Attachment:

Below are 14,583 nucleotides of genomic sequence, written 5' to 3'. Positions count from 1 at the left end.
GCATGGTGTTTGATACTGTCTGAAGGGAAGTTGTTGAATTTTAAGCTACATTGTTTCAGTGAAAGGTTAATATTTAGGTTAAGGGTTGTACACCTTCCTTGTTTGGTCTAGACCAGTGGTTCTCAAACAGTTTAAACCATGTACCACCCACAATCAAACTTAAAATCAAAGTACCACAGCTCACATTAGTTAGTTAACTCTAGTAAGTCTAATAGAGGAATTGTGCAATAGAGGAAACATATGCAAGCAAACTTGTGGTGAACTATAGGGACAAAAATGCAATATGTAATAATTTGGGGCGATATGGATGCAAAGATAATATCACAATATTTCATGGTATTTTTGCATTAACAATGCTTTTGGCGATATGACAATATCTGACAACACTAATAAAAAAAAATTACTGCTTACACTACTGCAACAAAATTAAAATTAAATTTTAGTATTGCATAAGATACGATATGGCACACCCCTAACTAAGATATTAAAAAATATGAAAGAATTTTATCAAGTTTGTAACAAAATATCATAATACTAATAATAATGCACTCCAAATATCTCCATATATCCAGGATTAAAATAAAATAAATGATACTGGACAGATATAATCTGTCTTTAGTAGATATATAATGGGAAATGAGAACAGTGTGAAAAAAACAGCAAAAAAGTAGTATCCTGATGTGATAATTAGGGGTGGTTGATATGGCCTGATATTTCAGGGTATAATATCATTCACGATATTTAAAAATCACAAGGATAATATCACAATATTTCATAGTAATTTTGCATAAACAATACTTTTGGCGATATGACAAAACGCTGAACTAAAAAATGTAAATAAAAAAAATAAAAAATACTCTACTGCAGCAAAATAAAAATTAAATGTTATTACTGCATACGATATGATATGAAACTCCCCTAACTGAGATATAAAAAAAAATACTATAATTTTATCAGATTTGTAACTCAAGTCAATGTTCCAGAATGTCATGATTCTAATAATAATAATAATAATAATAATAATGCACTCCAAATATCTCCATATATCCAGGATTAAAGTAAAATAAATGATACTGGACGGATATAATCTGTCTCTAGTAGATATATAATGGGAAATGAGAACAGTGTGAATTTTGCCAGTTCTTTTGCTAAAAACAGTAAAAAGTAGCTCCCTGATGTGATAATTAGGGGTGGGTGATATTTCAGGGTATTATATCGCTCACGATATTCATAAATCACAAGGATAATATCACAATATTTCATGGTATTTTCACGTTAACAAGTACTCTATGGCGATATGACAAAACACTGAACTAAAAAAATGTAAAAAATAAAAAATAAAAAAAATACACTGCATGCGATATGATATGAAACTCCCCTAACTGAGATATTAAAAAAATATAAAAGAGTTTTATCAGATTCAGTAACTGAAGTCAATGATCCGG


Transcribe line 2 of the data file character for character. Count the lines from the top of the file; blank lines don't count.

GCATGGTGTTTGATACTGTCTGAAGGGAAGTTGTTGAATTTTAAGCTACATTGTTTCAGTGAAAGGTTAATATTTAGGTTAAGGGTTGTACACCTTCCTTGTTTGGTCTAGACCAGTGGTTCTCAAACAGTTTAAACCATGTACCACCCACAATCAAACTTAAAATCAAAGTACCACAGCTCACATTAGTTAGTTAACTCTAGTAAGTCTAATAGAGGAATTGTGCAATAGAGGAAACATATGCAAGCAAACTTGTGGTGAACTATAGGGACAAAAATGCAATATGTAATAATTTGGGGCGATATGGATGCAAAGATAATATCACAATATTTCATGGTATTTTTGCATTAACAATGCTTTTGGCGATATGACAATATCTGACAACACTAATAAAAAAAAATTACTGCTTACACTACTGCAACAAAATTAAAATTAAATTTTAGTATTGCATAAGATACGATATGGCACACCCCTAACTAAGATATTAAAAAATATGAAAGAATTTTATCAAGTTTGTAACAAAATATCATAATACTAATAATAATGCACTCCAAATATCTCCATATATCCAGGATTAAAATAAAATAAATGATACTGGACAGATATAATCTGTCTTTAGTAGATATATAATGGGAAATGAGAACAGTGTGAAAAAAACAGCAAAAAAGTAGTATCCTGATGTGATAATTAGGGGTGGTTGATATGGCCTGATATTTCAGGGTATAATATCATTCACGATATTTAAAAATCACAAGGATAATATCACAATATTTCATAGTAATTTTGCATAAACAATACTTTTGGCGATATGACAAAACGCTGAACTAAAAAATGTAAATAAAAAAAATAAAAAATACTCTACTGCAGCAAAATAAAAATTAAATGTTATTACTGCATACGATATGATATGAAACTCCCCTAACTGAGATATAAAAAAAAATACTATAATTTTATCAGATTTGTAACTCAAGTCAATGTTCCAGAATGTCATGATTCTAATAATAATAATAATAATAATAATAATGCACTCCAAATATCTCCATATATCCAGGATTAAAGTAAAATAAATGATACTGGACGGATATAATCTGTCTCTAGTAGATATATAATGGGAAATGAGAACAGTGTGAATTTTGCCAGTTCTTTTGCTAAAAACAGTAAAAAGTAGCTCCCTGATGTGATAATTAGGGGTGGGTGATATTTCAGGGTATTATATCGCTCACGATATTCATAAATCACAAGGATAATATCACAATATTTCATGGTATTTTCACGTTAACAAGTACTCTATGGCGATATGACAAAACACTGAACTAAAAAAATGTAAAAAATAAAAAATAAAAAAAATACACTGCATGCGATATGATATGAAACTCCCCTAACTGAGATATTAAAAAAATATAAAAGAGTTTTATCAGATTCAGTAACTGAAGTCAATGATCCGG